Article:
JPMorgan executives tasked with managing the bank’s precious metal investing are now the target of an extremely aggressive investigation in which some of these executives are being charged under RICO. Federal prosecutors agreed that the move was aggressive and rarely used in banking conspiracy cases, but also noted that the alleged price-fixing and racketeering occurred over eight years. JPMorgan pleaded guilty to price-fixing and the major players, at least the ones who were caught, now face serious criminal charges.
Prosecutors also allege that Michael Nowak, the main player in the federal investigation, ripped off market participants and clients in order to control the prices of gold, platinum, silver, and palladium. Two other traders were charged, as well.
The three men are accused of the highly-illegal tactic of spoofing. Spoofing essentially floods the market with fake trades that are then pulled at the last moment. The more activity, the more interest in the stock or metal, the more you can bump or drop the price of the asset. The men are accused of placing trades with floor traders as well as placing the illegal trades themselves.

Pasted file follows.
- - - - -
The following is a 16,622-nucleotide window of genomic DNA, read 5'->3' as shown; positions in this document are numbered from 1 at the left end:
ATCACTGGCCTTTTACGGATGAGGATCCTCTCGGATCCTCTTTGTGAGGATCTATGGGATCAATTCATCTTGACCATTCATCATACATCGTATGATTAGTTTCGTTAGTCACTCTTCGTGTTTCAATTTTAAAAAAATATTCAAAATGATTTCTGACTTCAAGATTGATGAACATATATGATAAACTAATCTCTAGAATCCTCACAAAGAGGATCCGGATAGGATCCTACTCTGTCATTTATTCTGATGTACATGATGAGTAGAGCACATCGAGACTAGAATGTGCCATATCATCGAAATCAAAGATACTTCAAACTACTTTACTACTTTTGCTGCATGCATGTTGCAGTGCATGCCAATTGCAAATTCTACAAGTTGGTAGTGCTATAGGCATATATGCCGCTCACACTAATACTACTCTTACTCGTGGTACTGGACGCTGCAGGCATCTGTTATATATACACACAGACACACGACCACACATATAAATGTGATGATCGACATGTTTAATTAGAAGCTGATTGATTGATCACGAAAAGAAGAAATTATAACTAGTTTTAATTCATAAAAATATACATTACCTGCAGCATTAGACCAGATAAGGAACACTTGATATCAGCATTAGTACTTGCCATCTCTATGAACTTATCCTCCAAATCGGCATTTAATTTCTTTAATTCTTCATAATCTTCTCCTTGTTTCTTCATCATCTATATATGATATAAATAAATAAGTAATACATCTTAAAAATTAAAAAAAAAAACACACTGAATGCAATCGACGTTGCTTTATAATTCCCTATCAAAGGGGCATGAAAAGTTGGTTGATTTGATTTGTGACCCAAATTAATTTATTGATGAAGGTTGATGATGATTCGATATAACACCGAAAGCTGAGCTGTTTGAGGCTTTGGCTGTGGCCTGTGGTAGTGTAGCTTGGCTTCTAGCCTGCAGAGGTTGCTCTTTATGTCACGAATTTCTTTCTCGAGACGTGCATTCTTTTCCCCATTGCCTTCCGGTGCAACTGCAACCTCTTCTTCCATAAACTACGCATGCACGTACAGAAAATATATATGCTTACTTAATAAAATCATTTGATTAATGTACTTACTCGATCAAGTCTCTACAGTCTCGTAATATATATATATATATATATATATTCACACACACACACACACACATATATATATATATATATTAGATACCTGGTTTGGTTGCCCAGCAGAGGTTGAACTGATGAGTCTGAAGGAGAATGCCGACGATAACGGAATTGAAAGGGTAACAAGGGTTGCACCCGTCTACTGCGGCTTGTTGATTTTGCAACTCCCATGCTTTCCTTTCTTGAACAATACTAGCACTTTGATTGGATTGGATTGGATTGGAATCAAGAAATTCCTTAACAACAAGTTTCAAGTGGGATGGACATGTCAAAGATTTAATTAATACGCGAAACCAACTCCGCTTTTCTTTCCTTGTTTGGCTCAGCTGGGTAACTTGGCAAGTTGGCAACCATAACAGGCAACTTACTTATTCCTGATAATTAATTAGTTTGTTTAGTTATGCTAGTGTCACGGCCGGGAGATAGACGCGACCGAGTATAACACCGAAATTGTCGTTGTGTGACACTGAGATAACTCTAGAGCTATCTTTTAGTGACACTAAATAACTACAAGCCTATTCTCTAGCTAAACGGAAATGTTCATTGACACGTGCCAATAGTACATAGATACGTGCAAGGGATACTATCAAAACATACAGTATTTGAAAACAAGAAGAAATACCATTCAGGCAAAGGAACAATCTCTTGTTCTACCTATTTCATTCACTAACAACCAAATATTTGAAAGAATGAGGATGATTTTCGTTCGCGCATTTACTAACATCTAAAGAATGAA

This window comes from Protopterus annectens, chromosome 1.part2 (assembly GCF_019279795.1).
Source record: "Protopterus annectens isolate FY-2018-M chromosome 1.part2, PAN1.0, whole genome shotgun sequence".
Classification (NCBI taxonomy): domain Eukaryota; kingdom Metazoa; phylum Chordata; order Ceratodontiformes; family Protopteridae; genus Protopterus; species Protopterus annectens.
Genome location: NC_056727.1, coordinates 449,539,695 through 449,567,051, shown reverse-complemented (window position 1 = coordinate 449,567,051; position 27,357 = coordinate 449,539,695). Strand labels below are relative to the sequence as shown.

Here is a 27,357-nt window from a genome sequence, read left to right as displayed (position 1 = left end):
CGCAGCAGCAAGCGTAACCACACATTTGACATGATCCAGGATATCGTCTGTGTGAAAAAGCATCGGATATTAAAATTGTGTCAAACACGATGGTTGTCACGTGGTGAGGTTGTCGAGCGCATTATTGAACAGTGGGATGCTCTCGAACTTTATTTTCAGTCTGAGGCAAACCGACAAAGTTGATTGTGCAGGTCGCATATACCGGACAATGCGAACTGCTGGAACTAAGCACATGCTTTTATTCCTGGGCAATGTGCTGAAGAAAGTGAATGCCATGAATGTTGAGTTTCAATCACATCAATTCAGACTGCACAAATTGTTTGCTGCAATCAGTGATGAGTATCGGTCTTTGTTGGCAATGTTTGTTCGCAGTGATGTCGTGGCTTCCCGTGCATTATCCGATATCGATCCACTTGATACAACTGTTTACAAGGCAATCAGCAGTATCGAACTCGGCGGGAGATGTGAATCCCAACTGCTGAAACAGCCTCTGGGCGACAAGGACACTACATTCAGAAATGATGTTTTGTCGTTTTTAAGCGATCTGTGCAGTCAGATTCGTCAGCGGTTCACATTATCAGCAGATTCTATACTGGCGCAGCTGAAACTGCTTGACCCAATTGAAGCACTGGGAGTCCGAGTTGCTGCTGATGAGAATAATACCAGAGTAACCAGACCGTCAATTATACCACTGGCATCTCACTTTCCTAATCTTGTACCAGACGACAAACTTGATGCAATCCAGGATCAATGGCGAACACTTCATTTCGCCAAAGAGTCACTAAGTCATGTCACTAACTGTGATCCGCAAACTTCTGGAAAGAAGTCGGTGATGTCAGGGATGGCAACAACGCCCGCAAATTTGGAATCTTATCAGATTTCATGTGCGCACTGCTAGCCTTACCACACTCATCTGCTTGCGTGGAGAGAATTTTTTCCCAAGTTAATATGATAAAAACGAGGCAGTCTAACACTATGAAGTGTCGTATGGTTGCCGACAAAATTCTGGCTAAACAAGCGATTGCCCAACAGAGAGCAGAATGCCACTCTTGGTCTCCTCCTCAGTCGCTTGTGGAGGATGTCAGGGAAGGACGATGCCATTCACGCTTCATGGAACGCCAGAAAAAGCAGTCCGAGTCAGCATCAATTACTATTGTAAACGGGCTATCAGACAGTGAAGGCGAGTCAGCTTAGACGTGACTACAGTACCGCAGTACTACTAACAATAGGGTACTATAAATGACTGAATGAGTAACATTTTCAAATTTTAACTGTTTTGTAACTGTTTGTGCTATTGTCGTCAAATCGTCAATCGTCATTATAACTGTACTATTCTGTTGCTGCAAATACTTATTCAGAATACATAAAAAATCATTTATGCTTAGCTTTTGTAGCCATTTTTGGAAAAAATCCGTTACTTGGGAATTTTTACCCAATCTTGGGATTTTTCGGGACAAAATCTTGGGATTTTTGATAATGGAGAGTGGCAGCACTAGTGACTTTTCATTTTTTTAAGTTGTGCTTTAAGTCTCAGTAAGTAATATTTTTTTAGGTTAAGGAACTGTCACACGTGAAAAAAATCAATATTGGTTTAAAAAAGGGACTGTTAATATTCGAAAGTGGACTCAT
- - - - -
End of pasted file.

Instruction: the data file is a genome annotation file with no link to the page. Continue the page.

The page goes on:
The men were said to have made millions themselves while costing partners, clients, and other market participants millions. The trades themselves date back to before 2011, the first time anti-spoofing legislation made the practice illegal. But federal prosecutors insist that the trades continued until the men were caught in 2015.
Understanding RICO Prosecutions
RICO (Racketeer Influenced and Corrupt Organizations Act) laws enable the federal government to streamline the prosecution against criminal enterprises. The ‘R’ in RICO stands for racketeer, which is a nebulous term you will find applied to mob bosses, gangs, and sometimes even Chicago Alderman. It has recently been applied to pharmaceutical company executives in relation to the opioid crisis, and now again to illegal coordinate efforts to conduct illegal trades. But what exactly is ‘racketeering’?
Racketeering is simply the conducting of illegal business for profit or engaging in a fraudulent scheme or enterprise. Since it is so open-ended, it can apply to drug dealers, corrupt business practices, and illegal trading. So long as any crime can be associated with ‘an enterprise,’ the crime can be prosecuted under the RICO act.
Even though the RICO act allows those involved in ventures together to be prosecuted for one another’s crimes, an essential element of a successful RICO prosecution requires federal prosecutors prove what each individual did or did not know.
To be prosecuted under RICO, the prosecution must show that you individually committed “two or more acts” that qualify as racketeering activity. There are 27 such federal crimes. The acts generally need to be related to a single venture or enterprise.
Talk to a Chicago Criminal Defense Attorney
If you have been charged under RICO, you need an attorney who understands the often-complicated prosecutions of RICO defendants. David Freidberg has handled several RICO cases and he can help you defend yourself from the charges. Call us today at (312) 560-7100 or contact us online for more information.